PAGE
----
After beating Chris Guillen in a rematch on CES' November Pro-Am event at Foxwoods Resort Casino, Diekmann has a chance to even his record with CES against Bell, a 6-3, 256-pound Bellator vet with a similar penchant for finishing fights. He's won two of his last three since 2013, while each of his last five fights dating back to October of 2012 have ended within the first round.
"I always pick up something along the way," Bell said. "I'm a bigger heavyweight, not a 5-foot-10 heavyweight who swings for the fences. I don't need to do that. I have reach. I do other things heavyweights don't do, and that's why it works.
"I wouldn't say [Diekmann] is one-dimensional. I just haven't seen him in a lot of tough situations. I watched his fight in 2012 [against King] and he got taken down over and over again. Anytime he fights a bigger heavyweight he has problems because he tries to slug it out with the guy. That's what people want to see, but that's not the best option.
"If he wants to do that against me, that's fine. We have a game plan for that."
Diekmann's not concerned about Bell's size or reach, nor is making his own game plan more difficult than it needs to be.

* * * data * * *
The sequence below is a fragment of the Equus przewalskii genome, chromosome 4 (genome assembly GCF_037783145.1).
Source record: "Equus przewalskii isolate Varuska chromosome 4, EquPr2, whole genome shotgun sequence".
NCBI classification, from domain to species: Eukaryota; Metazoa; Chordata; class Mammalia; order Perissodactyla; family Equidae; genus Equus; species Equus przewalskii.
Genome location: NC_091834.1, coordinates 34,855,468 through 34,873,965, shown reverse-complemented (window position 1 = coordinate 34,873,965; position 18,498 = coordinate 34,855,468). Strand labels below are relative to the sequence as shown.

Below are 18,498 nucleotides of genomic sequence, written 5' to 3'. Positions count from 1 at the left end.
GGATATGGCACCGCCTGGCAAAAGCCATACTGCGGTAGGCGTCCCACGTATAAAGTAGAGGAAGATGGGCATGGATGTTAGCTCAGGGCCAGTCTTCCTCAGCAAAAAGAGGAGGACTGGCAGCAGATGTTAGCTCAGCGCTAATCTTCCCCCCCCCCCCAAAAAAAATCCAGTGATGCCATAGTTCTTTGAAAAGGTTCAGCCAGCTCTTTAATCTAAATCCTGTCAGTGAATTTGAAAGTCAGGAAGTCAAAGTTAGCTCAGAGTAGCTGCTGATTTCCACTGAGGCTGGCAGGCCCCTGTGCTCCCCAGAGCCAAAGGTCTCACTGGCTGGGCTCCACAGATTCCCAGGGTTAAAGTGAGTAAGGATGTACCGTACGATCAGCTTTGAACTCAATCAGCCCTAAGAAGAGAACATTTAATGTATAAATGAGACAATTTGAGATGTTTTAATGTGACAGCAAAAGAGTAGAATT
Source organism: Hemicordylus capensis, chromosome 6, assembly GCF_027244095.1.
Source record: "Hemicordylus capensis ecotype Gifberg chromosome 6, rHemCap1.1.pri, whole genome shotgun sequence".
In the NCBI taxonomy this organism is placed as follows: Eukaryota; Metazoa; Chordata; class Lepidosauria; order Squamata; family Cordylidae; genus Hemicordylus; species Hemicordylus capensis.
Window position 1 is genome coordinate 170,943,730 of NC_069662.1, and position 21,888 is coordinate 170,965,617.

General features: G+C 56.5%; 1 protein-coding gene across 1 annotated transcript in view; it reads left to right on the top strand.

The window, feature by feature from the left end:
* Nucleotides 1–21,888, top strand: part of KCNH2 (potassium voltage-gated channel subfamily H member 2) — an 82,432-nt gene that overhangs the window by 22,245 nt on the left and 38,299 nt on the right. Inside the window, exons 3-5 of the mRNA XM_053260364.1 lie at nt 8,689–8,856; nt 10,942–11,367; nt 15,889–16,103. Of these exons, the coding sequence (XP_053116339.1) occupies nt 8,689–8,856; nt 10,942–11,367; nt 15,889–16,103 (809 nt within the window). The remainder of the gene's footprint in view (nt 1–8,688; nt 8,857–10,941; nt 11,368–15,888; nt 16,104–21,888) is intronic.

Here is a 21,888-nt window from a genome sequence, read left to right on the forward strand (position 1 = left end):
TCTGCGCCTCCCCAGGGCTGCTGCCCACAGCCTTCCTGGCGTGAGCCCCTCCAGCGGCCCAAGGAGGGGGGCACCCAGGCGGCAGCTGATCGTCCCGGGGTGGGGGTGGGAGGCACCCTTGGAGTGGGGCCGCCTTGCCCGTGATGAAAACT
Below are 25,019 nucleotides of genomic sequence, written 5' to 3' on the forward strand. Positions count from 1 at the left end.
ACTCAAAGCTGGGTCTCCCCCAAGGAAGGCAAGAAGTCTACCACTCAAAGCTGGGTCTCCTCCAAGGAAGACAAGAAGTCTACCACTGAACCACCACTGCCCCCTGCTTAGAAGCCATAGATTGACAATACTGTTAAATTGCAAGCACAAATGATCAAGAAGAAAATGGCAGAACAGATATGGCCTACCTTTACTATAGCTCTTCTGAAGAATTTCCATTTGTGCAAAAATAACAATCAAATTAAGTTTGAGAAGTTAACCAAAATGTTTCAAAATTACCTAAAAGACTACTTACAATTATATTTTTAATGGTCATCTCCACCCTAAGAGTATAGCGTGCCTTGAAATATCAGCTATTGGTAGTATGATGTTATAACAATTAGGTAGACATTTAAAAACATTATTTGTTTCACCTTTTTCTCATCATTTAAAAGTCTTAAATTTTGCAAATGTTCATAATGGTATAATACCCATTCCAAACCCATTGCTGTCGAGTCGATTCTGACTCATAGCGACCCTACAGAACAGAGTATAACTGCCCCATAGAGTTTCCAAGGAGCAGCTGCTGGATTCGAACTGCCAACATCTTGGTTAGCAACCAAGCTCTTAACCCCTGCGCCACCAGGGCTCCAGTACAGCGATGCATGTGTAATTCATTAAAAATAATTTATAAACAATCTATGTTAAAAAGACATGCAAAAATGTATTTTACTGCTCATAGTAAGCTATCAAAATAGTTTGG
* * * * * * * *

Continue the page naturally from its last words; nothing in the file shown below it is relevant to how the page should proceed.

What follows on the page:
"He's a big boy," Diekmann said, "but I've fought big guys before. Sometimes, guys get crazy with their game plans. Just go fight. Work on your stuff and use it. It's you and another guy fighting. That's it. What's the best way to win? Go out and hurt the other guy. When you see a fight in the street, one guy hurts the other guy and it's over.
"I'm not really great at anything, but I can do a little bit of everything. Sometimes that gives me an advantage."
Having already fought for more than a decade, Diekmann treats every fight as if it's his last, so when asked what's next on the schedule, he says, "When you get to my age, you just take it one fight at a time. That's one thing I've learned. Take it how it comes. I only have so many of these left, so I'm trying to enjoy them."